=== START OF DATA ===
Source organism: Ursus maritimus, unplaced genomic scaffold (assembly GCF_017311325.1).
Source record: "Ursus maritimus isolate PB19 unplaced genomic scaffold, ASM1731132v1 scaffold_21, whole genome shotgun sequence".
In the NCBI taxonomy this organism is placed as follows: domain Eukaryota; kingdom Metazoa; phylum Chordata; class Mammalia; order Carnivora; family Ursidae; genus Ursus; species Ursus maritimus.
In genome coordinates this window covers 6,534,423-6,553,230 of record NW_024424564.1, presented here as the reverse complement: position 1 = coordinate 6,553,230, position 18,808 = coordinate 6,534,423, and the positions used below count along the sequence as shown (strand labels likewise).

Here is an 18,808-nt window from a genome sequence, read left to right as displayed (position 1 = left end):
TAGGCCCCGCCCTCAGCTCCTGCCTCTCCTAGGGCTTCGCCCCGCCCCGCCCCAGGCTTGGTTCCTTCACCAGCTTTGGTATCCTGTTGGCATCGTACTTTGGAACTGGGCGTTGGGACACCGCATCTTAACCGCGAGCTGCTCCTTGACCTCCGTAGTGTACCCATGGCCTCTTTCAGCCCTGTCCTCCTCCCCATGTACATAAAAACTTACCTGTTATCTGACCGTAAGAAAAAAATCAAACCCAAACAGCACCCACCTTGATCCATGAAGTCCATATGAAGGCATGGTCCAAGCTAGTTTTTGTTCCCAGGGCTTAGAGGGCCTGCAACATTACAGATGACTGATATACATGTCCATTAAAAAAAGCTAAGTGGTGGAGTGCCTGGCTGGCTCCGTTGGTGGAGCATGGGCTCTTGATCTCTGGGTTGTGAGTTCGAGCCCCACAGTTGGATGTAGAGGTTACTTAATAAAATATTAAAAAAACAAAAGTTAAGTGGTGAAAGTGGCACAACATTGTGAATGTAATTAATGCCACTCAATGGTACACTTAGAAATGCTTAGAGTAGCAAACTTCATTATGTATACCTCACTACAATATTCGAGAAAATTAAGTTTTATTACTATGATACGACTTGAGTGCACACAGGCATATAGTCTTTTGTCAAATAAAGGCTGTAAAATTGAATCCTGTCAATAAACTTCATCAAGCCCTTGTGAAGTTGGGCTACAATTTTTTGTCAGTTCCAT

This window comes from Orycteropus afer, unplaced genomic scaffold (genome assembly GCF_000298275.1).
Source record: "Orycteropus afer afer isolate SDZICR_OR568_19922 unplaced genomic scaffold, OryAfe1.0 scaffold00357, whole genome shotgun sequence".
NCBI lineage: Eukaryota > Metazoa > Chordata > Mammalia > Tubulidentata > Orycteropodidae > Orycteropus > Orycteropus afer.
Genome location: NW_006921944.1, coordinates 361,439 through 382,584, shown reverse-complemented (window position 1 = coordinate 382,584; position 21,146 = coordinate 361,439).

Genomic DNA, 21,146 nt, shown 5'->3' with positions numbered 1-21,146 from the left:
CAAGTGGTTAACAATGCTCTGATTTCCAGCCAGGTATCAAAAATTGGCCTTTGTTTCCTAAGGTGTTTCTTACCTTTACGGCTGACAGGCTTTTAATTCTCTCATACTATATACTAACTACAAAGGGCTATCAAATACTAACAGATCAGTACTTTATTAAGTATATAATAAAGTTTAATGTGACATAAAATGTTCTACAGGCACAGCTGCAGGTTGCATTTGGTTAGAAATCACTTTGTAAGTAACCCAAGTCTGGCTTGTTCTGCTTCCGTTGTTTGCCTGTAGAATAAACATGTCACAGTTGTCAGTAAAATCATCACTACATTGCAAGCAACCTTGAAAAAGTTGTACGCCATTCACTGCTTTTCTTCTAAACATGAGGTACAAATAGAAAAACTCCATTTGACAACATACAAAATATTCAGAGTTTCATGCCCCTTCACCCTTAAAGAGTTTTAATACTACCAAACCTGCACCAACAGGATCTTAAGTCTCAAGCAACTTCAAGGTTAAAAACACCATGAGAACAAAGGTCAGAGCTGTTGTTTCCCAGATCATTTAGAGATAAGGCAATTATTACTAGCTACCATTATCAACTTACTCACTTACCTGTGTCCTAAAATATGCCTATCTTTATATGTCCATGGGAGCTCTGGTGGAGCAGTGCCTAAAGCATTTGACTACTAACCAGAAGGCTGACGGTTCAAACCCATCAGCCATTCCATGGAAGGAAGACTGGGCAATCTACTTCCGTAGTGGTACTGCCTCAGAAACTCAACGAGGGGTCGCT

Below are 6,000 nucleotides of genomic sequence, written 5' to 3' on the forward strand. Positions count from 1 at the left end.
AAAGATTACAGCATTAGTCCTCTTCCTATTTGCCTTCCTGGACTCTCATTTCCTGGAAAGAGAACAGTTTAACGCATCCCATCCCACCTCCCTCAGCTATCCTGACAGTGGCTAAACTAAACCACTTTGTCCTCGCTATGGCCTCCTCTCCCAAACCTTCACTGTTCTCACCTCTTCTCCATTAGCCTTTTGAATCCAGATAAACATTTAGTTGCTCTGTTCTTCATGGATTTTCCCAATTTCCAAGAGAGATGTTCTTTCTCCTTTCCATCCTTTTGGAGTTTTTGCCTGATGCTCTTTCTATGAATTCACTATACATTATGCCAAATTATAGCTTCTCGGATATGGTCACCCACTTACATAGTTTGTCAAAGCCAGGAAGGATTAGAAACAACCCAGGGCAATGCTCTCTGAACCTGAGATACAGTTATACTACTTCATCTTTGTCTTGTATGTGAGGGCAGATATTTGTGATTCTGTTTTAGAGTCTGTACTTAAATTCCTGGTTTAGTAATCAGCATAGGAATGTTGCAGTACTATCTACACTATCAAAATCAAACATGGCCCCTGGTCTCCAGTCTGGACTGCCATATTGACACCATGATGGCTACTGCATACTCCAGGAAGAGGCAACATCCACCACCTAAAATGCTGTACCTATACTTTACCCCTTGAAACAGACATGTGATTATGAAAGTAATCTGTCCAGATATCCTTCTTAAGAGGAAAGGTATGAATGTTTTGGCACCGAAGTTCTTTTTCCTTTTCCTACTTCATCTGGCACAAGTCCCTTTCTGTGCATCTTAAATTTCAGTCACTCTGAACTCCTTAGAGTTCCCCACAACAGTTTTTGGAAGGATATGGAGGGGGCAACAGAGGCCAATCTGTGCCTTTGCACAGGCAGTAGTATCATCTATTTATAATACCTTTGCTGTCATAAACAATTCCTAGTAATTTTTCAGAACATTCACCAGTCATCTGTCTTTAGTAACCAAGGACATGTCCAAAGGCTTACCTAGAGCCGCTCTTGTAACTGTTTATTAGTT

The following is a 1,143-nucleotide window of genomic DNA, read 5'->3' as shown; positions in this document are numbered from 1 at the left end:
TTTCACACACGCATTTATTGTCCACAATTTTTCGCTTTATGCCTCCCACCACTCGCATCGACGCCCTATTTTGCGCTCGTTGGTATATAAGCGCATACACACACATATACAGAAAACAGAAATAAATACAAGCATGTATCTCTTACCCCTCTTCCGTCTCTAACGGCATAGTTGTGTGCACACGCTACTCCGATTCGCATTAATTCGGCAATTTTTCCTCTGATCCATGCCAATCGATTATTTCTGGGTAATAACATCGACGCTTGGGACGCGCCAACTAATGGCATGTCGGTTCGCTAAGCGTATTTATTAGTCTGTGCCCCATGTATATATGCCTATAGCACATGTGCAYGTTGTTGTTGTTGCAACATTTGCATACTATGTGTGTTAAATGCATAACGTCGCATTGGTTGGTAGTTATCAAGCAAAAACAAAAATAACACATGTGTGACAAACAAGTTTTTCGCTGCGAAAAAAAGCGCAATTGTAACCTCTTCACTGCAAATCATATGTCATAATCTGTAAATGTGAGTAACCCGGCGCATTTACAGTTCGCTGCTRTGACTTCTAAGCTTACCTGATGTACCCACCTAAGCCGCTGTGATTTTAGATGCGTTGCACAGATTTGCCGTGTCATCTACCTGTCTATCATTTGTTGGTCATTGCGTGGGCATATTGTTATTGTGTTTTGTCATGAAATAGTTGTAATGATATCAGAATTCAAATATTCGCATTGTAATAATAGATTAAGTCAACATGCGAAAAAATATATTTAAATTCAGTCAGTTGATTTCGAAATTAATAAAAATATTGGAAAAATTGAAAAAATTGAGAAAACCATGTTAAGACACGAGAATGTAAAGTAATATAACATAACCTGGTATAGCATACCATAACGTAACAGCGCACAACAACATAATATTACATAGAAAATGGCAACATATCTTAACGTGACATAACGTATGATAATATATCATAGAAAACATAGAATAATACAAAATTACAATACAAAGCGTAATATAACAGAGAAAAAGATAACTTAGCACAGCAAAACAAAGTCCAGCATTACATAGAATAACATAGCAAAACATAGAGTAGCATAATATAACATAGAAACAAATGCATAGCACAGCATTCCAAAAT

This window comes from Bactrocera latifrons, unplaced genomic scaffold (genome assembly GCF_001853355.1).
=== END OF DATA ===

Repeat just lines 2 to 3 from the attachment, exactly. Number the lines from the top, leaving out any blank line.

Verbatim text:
Source record: "Ursus maritimus isolate PB19 unplaced genomic scaffold, ASM1731132v1 scaffold_21, whole genome shotgun sequence".
In the NCBI taxonomy this organism is placed as follows: domain Eukaryota; kingdom Metazoa; phylum Chordata; class Mammalia; order Carnivora; family Ursidae; genus Ursus; species Ursus maritimus.